It is not just that we can separate between readers and non-readers, although that is certainly the most obvious distinction to be made. Rather, we need to also consider questions of genre, gender, sexual content, race, and other qualities which have been called into question over the course of the season: regardless of whether I individually had concerns with the show’s use of fantasy, or its sexposition, or the Othering of the Dothraki, the fact is that those concerns existed, and have created a divisive response even among those who generally like the show.

In a piece earlier this week, friend of the blog Cory Barker wrote about his ambivalence towards the series, and kept trying to find reasons for it within the text. While his process was enlightening, he couldn’t find the silver bullet: there was no one part of the show that was creating a lack of an emotional connection. How we view the series can be defined by issues like genre which are inherent to the text itself, or issues like viewing patterns which are entirely extratextual but can define one’s experience with the text. My brother, for example, watched the season on a staggered schedule of short marathons, while my parents watched it on a weekly basis; as a result, they remembered different things, retaining different parts of the show that were highlighted by their personal experience with the text.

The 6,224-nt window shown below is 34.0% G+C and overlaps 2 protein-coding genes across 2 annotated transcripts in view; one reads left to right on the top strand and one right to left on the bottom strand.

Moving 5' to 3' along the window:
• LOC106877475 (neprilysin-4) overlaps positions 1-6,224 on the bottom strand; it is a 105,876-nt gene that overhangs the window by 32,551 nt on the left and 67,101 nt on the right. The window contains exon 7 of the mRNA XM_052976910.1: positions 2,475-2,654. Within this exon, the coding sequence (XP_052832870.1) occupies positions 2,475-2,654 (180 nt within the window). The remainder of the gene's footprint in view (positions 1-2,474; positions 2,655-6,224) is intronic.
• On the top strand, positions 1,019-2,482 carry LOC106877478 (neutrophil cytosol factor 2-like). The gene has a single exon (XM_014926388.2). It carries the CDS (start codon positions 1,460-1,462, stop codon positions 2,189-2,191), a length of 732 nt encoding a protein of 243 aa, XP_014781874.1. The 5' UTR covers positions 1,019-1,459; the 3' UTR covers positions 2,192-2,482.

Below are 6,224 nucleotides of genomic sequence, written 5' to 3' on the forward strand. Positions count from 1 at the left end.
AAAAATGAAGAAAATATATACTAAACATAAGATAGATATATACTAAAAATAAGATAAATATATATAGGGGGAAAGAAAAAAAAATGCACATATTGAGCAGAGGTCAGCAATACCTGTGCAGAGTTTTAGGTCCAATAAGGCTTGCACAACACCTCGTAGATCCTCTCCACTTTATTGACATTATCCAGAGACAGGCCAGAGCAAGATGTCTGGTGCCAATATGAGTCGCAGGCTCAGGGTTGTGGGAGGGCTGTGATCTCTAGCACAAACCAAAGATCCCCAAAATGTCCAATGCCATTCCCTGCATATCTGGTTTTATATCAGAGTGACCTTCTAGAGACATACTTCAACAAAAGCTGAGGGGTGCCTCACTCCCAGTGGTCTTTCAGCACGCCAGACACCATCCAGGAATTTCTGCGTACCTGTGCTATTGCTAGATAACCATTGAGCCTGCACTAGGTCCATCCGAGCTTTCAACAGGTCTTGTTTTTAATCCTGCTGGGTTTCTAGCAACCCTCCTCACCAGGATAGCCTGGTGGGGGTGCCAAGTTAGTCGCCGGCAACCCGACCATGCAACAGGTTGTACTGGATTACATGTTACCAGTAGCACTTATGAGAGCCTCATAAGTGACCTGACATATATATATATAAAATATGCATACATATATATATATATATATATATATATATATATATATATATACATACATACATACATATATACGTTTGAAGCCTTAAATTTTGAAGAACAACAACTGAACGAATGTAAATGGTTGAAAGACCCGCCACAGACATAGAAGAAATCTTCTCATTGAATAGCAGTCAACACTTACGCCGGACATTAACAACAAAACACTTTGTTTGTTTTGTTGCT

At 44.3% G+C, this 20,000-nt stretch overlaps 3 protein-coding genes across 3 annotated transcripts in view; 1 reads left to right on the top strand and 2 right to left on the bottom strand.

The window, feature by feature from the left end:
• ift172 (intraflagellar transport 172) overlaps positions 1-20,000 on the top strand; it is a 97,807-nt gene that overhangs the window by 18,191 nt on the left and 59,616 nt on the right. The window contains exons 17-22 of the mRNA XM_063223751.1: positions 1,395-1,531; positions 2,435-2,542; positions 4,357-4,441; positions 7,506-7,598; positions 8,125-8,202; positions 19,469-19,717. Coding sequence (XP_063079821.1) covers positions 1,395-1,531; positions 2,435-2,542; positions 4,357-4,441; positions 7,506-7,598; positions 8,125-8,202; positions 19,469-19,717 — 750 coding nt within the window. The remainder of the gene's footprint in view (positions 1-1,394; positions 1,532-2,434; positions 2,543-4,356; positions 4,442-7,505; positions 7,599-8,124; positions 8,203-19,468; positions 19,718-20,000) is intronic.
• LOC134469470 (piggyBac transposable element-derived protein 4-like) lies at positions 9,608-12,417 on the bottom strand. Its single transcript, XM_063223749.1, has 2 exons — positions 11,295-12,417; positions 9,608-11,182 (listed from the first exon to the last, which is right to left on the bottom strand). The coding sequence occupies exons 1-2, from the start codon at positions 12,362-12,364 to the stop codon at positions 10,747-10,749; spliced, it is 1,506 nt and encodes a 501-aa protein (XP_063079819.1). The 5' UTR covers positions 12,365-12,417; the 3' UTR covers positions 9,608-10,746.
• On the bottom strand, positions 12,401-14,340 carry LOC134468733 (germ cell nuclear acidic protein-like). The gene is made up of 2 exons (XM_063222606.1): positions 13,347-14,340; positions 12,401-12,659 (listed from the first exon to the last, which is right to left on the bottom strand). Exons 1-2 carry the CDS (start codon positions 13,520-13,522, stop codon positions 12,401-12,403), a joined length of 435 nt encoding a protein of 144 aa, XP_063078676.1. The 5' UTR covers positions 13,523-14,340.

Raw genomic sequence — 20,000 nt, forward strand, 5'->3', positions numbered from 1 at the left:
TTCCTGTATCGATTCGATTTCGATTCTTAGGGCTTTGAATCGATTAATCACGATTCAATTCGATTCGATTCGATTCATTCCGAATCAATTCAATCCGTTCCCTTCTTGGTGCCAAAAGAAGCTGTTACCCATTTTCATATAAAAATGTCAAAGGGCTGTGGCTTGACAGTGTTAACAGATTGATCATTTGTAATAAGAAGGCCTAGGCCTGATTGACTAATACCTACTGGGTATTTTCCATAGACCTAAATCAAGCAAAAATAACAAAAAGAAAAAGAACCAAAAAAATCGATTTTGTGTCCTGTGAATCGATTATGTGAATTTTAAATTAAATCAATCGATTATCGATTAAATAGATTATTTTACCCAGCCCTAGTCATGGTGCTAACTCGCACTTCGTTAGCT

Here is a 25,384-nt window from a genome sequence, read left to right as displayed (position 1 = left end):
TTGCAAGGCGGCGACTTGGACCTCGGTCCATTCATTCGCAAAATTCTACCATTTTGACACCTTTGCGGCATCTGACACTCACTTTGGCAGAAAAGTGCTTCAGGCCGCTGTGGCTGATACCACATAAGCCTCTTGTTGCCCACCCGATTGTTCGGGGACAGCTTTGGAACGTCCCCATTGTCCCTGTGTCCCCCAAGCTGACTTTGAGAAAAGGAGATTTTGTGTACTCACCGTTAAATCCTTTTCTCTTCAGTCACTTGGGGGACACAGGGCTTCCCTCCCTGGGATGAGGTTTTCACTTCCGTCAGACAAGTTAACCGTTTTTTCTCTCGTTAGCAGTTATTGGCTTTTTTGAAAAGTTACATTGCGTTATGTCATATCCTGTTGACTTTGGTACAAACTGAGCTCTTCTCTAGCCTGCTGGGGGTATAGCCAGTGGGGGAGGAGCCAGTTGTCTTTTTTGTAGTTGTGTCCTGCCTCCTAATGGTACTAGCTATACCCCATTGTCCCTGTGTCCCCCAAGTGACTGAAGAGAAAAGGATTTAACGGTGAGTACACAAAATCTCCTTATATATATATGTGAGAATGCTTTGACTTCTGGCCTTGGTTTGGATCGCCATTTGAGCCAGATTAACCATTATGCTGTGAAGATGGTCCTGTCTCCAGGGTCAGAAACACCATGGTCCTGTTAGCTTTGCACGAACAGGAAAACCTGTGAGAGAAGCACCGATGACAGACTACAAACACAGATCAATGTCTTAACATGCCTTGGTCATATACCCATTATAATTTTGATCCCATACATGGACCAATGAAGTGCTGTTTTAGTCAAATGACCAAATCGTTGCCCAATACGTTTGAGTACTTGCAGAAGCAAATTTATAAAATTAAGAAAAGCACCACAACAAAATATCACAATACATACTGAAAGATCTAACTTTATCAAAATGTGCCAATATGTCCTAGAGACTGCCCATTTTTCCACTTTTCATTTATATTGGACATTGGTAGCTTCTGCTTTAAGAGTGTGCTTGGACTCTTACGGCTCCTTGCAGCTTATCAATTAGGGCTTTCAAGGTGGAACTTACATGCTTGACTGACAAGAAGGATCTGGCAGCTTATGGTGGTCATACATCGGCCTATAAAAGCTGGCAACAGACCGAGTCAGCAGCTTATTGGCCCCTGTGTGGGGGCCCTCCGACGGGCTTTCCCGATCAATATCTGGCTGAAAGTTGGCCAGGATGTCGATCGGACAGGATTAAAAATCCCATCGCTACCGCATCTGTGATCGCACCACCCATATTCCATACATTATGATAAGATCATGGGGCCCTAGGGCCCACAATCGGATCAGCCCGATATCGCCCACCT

I raise all of these points because after a season of open interpretation, at least for those who hadn’t read the books, there is something almost prescriptive about “Fire and Blood.” While “Baelor” delivered a fatal twist, and suggested a certain degree of carnage to come in the weeks ahead, “Fire and Blood” steps back to serve as a more traditional denouement, laying out the various threads which will be followed into a second season. Rightly treating the fate of Ned Stark as the season’s climax, it seeks to explore the scenario that Mirri Maz Duur lays out to Dany early in the episode: what is the worth of each of these characters and these storylines in light of recent events? It’s a moment where the show actually has to step forward and proclaim its identity in order to convince the skeptics that this is a show worth watching, and to convince the believers that their faith has not been misplaced as the show transitions into the next stage of its narrative.

“Fire and Blood” doesn’t beat around the bush: it shows its hand from its bloody opening to its fiery conclusion, laying out a pretty detailed framework for what the second season of the show will look like. However, it never feels like an artificial framework, and that sense of interpretation never disappears even as the storyline becomes less open-ended. Serving as a fitting bookend to what I personally feel was a very strong first season, “Fire and Blood” reinforces central themes and delivers on what matters most: reminding us why these characters are following the path they’re on, and informing us why we want to follow that path next season.